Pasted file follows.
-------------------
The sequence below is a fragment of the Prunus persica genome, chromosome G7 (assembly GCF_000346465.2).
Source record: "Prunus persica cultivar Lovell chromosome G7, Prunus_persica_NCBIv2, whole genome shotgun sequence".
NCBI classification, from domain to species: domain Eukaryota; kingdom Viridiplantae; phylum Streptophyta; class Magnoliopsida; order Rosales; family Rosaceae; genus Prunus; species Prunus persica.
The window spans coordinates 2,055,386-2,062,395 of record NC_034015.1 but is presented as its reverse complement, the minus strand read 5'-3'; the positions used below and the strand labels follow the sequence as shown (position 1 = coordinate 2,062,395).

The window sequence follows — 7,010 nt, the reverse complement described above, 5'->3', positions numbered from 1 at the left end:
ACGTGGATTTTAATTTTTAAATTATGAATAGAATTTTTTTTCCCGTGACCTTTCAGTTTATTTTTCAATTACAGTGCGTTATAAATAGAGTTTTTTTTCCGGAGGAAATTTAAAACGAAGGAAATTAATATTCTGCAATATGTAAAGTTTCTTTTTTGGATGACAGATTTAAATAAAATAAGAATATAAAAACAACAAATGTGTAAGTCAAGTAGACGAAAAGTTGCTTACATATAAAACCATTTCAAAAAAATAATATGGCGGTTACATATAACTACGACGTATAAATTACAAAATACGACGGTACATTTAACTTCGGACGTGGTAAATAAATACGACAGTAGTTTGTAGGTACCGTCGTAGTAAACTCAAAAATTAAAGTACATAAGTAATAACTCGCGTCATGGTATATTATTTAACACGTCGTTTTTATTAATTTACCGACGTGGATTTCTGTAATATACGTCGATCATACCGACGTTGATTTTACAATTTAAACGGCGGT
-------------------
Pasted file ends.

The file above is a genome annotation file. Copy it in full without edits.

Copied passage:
The sequence below is a fragment of the Prunus persica genome, chromosome G7 (assembly GCF_000346465.2).
Source record: "Prunus persica cultivar Lovell chromosome G7, Prunus_persica_NCBIv2, whole genome shotgun sequence".
NCBI classification, from domain to species: domain Eukaryota; kingdom Viridiplantae; phylum Streptophyta; class Magnoliopsida; order Rosales; family Rosaceae; genus Prunus; species Prunus persica.
The window spans coordinates 2,055,386-2,062,395 of record NC_034015.1 but is presented as its reverse complement, the minus strand read 5'-3'; the positions used below and the strand labels follow the sequence as shown (position 1 = coordinate 2,062,395).

The window sequence follows — 7,010 nt, the reverse complement described above, 5'->3', positions numbered from 1 at the left end:
ACGTGGATTTTAATTTTTAAATTATGAATAGAATTTTTTTTCCCGTGACCTTTCAGTTTATTTTTCAATTACAGTGCGTTATAAATAGAGTTTTTTTTCCGGAGGAAATTTAAAACGAAGGAAATTAATATTCTGCAATATGTAAAGTTTCTTTTTTGGATGACAGATTTAAATAAAATAAGAATATAAAAACAACAAATGTGTAAGTCAAGTAGACGAAAAGTTGCTTACATATAAAACCATTTCAAAAAAATAATATGGCGGTTACATATAACTACGACGTATAAATTACAAAATACGACGGTACATTTAACTTCGGACGTGGTAAATAAATACGACAGTAGTTTGTAGGTACCGTCGTAGTAAACTCAAAAATTAAAGTACATAAGTAATAACTCGCGTCATGGTATATTATTTAACACGTCGTTTTTATTAATTTACCGACGTGGATTTCTGTAATATACGTCGATCATACCGACGTTGATTTTACAATTTAAACGGCGGT